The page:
Gloria M.:      02:02           Okay. Yeah, sure. Well a little bit about me, I grew up in unfortunately a very unhealthy and difficult home environment. At one point my adoptive mother came very close to ending my life and I had to get out of there. Needless to say. And so that began a long journey in and out of homelessness. What happened, the way I ended up at Stanford ’cause a lot of people really wanna know that, like how did you end up going from homeless to Stanford. Is that at one point I was able to get a job that paid for me to go back to school, in the evening. That was kind of the catalyst to everything changing. So I would actually sleep at the shelter, get up in the morning, go to work then go to school, and then go back to the shelter. And sleep.

I did that for several months. But eventually I was able to get on my feet and get out of homelessness at least for a while, I did go back unfortunately. But yeah, that’s pretty much how that happened.

Lisa Linfield: 03:09           Is that when you got what we would call an undergraduate degree?

Gloria M.:      03:13           That is correct, yes. Yes.

Lisa Linfield: 03:15           Why was it so important for you to get a degree?

Gloria M.:      03:20           I had always been taught and really believe that education was the pathway for me to change my life. I had grown up probably in the lower portion of the middle class or the higher portion of the poor class, like right at the cusp. I just always been taught that education was the path to me having a better life and as a female, and an African American female, I knew it was important. In order for me to gain some control of my life and some stability of my life. Fortunately for me the company that hired me was willing to pay for my school at night, 100% – books, parking and everything. That really made a huge difference for me.

Lisa Linfield: 04:01           So many people are taught that and in South Africa we have a huge rising amount of people who have come from poverty and do get an education but are then unable to get a job. And so the promise of a college education and the reality of the circumstances around them, both match. Did it match in your case, did it improve your circumstances?

Gloria M.:      04:28           It did improve my circumstances. I think part of it I have to be honest, part of it was probably the times. I think now young people get an education to change their life. The path isn’t as easy. That doesn’t mean it’s not beneficial, don’t misunderstand me, I do feel very strongly that your life is better with the education than without because you want to have as many tools in your tool chest as possible, in life. But I do think it was a lot easier back then than it is now. You’re talking about, I’m about to give away my age but you’re talking about 20 years ago. So yeah, definitely a different time. But at the same time I still feel that getting an education, that’s probably one of the best ways to go from poverty but I also think that when you get that education it doesn’t necessarily mean you get that education and you go work for someone else.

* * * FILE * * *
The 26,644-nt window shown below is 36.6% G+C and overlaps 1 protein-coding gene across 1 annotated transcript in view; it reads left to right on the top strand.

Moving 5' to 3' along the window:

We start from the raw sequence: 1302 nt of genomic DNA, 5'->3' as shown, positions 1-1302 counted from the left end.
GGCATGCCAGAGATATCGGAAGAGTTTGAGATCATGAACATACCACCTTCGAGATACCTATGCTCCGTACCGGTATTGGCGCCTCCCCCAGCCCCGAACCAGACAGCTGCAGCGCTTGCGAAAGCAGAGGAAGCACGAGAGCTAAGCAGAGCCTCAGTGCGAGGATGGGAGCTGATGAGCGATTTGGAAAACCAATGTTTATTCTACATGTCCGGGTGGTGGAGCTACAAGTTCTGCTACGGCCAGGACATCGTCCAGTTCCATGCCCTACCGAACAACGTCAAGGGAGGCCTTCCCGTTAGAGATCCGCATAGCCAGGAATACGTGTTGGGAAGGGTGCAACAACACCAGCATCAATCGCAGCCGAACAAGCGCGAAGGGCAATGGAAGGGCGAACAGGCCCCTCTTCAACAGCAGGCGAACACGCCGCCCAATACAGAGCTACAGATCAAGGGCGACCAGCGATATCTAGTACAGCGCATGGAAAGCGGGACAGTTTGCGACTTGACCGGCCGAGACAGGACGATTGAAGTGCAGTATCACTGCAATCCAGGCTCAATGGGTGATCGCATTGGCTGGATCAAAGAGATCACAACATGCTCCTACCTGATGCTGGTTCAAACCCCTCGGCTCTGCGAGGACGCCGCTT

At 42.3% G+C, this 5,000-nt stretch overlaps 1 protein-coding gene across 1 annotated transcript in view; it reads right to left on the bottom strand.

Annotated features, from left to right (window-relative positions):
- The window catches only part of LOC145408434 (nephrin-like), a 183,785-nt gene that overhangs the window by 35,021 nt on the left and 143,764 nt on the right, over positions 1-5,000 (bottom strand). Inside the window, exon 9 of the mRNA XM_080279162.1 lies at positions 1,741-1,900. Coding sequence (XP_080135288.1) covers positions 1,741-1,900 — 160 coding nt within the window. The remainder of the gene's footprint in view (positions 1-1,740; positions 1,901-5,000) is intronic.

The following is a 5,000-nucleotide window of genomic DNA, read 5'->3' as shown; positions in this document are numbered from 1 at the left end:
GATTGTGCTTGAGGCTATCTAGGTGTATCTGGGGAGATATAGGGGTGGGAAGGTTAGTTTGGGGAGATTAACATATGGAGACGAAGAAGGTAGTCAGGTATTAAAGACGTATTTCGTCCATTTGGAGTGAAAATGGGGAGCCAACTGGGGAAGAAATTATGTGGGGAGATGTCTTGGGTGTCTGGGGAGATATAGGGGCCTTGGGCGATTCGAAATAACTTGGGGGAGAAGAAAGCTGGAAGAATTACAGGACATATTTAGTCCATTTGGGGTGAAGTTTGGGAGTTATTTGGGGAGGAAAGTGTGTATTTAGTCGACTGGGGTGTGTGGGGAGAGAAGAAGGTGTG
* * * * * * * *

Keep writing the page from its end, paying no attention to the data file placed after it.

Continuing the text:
That’s not always the path out. Sometimes you can get that education and start your own business. But I definitely value education.

Lisa Linfield: 05:27           So you got your undergraduate degree and how did Stanford become something that you wanted to work towards?

Gloria M.:      05:34           It was actually during that first semester of my undergraduate time. I was at a bookstore and I was just browsing and I ran across a book talking about MBA programs and I read about Stanford’s MBA program. It just sounded perfect for me. I am a very proud nerd. So it sounded great. And so … The interesting thing is when you don’t have your own place you have a lot of time and you’re not prone to sit in front of the television for hours because you have no TV.

Lisa Linfield: 06:09           Yeah.

Gloria M.:      06:10           So after I ran across that book and I read about Stanford’s MBA program, I actually went to the library and I mapped out at the time it was a five year plan, it ended up taking seven years. But a five year plan on how I was going to go from my current position of working full-time and working on my undergrad to getting an MBA from Stanford. I was very specific, I think the first year was probably planned by month and then after that it was like in six month increments. So I just charted my plan.